Eukaryotic gene transcription requires the concerted interplay of many factors. DNA-binding factors nucleate specific regulatory complexes on individual genes, culminating in assembly of functional RNA polymerase II (PolII). These complexes also contain transcriptional cofactors that serve various functions, such as chromatin remodeling and chromatin modification. Within this complex machinery, the sequence specific regulatory factors are generally thought to be the primary determinants that specify transcriptional output in response to a certain signal.
The Mediator is a conserved multi-protein coregulatory complex that, at the minimum, serves a critical linking function between regulatory factors and the transcription initiation machinery 
. Some Mediator subunits, such as yeast Med17 are required for essentially all PolII
-driven transcription 
. Similarly, in the nematode Caenorhabditis elegans
the subunit MDT-14/RGR-1 is broadly required for early embryonic transcription 
. However, in both organisms, some Mediator subunits are required only for expression of a restricted subset of all PolII
-transcribed genes 
. Indeed, many Mediator components influence specific physiological and/or developmental processes. For instance, mammalian MED1/TRAP220 is utilized by nuclear hormone receptors (NHRs) to implement programs such as adipogenesis (through peroxisome proliferators activated receptor γ (PPARγ) 
) and systemic detoxification (through the pregnane-X-receptor (PXR) and the constitutive androstane receptor (CAR) 
). Likewise, the C. elegans
Mediator subunits MDT-12/DPY-22, MDT-13/LET-19, and MDT-1.1/SOP-3 participate in vulva or male tail development 
. These studies raise the question of how individual components within the same regulatory complex can exert such separable effects. Also, it is unclear whether the specific functions of the coregulators are broader or narrower than those of the sequence specific regulatory factors with which they interact. Moreover, although certain Mediator subunits differentially affect related functions, the relationship between Mediator subunit utilization and a transcriptional mechanism or a physiological process is not known. Deciphering the mechanistic contributions of individual Mediator components to transcription is relevant in view of Mediator's conservation and its capacity to interact with numerous regulatory factors, thus influencing many biological processes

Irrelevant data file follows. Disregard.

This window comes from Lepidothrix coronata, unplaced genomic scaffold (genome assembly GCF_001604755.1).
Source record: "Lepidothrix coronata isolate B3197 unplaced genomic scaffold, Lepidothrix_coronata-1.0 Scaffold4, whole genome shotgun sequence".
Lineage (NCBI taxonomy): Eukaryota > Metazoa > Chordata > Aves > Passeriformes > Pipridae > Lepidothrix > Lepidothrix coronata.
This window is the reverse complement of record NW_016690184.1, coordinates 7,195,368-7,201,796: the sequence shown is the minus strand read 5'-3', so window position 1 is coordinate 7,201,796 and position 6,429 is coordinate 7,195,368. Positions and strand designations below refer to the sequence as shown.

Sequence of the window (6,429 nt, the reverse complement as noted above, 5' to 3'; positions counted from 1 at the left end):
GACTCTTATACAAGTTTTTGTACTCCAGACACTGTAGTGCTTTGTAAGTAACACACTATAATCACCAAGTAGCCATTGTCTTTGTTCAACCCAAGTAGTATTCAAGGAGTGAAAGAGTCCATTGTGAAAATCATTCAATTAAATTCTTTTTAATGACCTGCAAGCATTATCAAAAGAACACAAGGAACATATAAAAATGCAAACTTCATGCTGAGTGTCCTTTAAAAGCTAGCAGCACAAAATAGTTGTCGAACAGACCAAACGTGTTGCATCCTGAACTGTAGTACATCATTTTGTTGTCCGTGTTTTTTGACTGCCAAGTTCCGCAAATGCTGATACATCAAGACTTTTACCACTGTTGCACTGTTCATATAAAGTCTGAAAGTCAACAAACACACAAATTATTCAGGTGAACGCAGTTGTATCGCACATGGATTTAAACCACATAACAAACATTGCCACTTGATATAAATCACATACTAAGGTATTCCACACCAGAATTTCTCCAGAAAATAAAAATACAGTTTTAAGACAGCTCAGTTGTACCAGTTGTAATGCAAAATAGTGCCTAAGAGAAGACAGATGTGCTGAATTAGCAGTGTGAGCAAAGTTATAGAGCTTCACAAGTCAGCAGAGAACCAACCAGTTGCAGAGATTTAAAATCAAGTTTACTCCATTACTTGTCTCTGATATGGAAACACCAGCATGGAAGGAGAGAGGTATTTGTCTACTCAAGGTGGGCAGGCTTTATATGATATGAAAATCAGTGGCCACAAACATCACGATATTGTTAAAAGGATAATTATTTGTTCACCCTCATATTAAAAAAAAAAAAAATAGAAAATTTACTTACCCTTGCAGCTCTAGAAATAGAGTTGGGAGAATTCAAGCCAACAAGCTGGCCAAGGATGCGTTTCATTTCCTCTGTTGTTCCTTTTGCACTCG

In a previous study we found that the C. elegans
Mediator subunit MDT-15 integrates expression of certain metabolic genes in NHR-49-dependent and -independent ways 
. Others found that MDT-15 conveys regulation of fatty acid (FA) desaturases by the basic helix-loop-helix zipper protein SBP-1, the C. elegans
ortholog of the mammalian sterol regulatory element binding proteins (SREBPs) that regulate FA and cholesterol metabolism 
. Therefore, NHR-49 and SBP-1 appear to collaborate with MDT-15/MED15 to affect overlapping yet distinct sectors of metabolic genes. Hence, MDT-15 exhibits a broader spectrum of physiologic regulation than either individual regulatory factor, and could be viewed as an important node in a regulatory network that maintains metabolic homeostasis. Thus, analysis of individual Mediator components might reveal both upstream regulatory inputs and downstream regulatory mechanisms within a critical gene network.
To connect the function of MDT-15 in transcription to its precise physiologic role, we sought to more broadly define MDT-15's sphere of influence. As an initial step, we set out to globally discover new MDT-15-dependent genes in an unbiased fashion, and thus to identify previously unrecognized biological processes that lie downstream of MDT-15.